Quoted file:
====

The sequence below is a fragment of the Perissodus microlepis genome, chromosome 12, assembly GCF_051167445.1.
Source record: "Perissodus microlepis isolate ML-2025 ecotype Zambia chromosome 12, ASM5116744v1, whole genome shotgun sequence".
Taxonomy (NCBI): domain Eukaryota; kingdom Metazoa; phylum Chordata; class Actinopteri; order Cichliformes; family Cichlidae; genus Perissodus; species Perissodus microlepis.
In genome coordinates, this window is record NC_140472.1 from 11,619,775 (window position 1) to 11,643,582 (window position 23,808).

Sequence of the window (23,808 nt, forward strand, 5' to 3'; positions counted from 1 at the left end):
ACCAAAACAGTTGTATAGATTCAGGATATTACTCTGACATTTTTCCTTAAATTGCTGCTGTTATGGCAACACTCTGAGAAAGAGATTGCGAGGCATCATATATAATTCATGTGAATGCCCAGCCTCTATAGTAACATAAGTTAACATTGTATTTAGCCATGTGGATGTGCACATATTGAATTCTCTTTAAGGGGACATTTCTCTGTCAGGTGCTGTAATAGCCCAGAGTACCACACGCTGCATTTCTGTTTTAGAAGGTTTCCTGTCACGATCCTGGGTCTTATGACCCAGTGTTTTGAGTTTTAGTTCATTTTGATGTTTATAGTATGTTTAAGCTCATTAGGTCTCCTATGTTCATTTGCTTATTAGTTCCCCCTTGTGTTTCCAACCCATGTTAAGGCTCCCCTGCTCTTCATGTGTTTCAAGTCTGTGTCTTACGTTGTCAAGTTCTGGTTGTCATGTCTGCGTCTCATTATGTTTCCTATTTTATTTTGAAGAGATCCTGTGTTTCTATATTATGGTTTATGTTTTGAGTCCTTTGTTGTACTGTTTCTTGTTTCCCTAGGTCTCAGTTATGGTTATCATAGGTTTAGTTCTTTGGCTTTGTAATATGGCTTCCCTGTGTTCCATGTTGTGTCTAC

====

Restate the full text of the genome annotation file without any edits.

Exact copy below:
The sequence below is a fragment of the Perissodus microlepis genome, chromosome 12, assembly GCF_051167445.1.
Source record: "Perissodus microlepis isolate ML-2025 ecotype Zambia chromosome 12, ASM5116744v1, whole genome shotgun sequence".
Taxonomy (NCBI): domain Eukaryota; kingdom Metazoa; phylum Chordata; class Actinopteri; order Cichliformes; family Cichlidae; genus Perissodus; species Perissodus microlepis.
In genome coordinates, this window is record NC_140472.1 from 11,619,775 (window position 1) to 11,643,582 (window position 23,808).

Sequence of the window (23,808 nt, forward strand, 5' to 3'; positions counted from 1 at the left end):
ACCAAAACAGTTGTATAGATTCAGGATATTACTCTGACATTTTTCCTTAAATTGCTGCTGTTATGGCAACACTCTGAGAAAGAGATTGCGAGGCATCATATATAATTCATGTGAATGCCCAGCCTCTATAGTAACATAAGTTAACATTGTATTTAGCCATGTGGATGTGCACATATTGAATTCTCTTTAAGGGGACATTTCTCTGTCAGGTGCTGTAATAGCCCAGAGTACCACACGCTGCATTTCTGTTTTAGAAGGTTTCCTGTCACGATCCTGGGTCTTATGACCCAGTGTTTTGAGTTTTAGTTCATTTTGATGTTTATAGTATGTTTAAGCTCATTAGGTCTCCTATGTTCATTTGCTTATTAGTTCCCCCTTGTGTTTCCAACCCATGTTAAGGCTCCCCTGCTCTTCATGTGTTTCAAGTCTGTGTCTTACGTTGTCAAGTTCTGGTTGTCATGTCTGCGTCTCATTATGTTTCCTATTTTATTTTGAAGAGATCCTGTGTTTCTATATTATGGTTTATGTTTTGAGTCCTTTGTTGTACTGTTTCTTGTTTCCCTAGGTCTCAGTTATGGTTATCATAGGTTTAGTTCTTTGGCTTTGTAATATGGCTTCCCTGTGTTCCATGTTGTGTCTAC